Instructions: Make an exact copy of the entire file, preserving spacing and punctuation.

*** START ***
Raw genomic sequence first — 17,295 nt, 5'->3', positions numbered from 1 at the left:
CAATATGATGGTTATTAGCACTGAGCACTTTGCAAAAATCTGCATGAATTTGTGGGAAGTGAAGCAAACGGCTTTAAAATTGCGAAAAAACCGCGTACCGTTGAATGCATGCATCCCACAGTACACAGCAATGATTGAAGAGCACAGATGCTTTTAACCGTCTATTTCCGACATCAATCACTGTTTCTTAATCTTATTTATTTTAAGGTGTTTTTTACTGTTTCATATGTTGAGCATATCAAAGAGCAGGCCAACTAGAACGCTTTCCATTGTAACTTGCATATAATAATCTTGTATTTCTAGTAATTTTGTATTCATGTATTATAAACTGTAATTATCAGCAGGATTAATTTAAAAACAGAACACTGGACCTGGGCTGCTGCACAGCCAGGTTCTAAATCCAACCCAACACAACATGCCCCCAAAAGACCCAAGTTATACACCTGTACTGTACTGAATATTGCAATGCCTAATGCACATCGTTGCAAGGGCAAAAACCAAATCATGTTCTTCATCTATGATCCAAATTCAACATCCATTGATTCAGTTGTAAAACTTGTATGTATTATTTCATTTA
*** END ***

Raw genomic sequence first — 17,295 nt, 5'->3', positions numbered from 1 at the left:
CAATATGATGGTTATTAGCACTGAGCACTTTGCAAAAATCTGCATGAATTTGTGGGAAGTGAAGCAAACGGCTTTAAAATTGCGAAAAAACCGCGTACCGTTGAATGCATGCATCCCACAGTACACAGCAATGATTGAAGAGCACAGATGCTTTTAACCGTCTATTTCCGACATCAATCACTGTTTCTTAATCTTATTTATTTTAAGGTGTTTTTTACTGTTTCATATGTTGAGCATATCAAAGAGCAGGCCAACTAGAACGCTTTCCATTGTAACTTGCATATAATAATCTTGTATTTCTAGTAATTTTGTATTCATGTATTATAAACTGTAATTATCAGCAGGATTAATTTAAAAACAGAACACTGGACCTGGGCTGCTGCACAGCCAGGTTCTAAATCCAACCCAACACAACATGCCCCCAAAAGACCCAAGTTATACACCTGTACTGTACTGAATATTGCAATGCCTAATGCACATCGTTGCAAGGGCAAAAACCAAATCATGTTCTTCATCTATGATCCAAATTCAACATCCATTGATTCAGTTGTAAAACTTGTATGTATTATTTCATTTA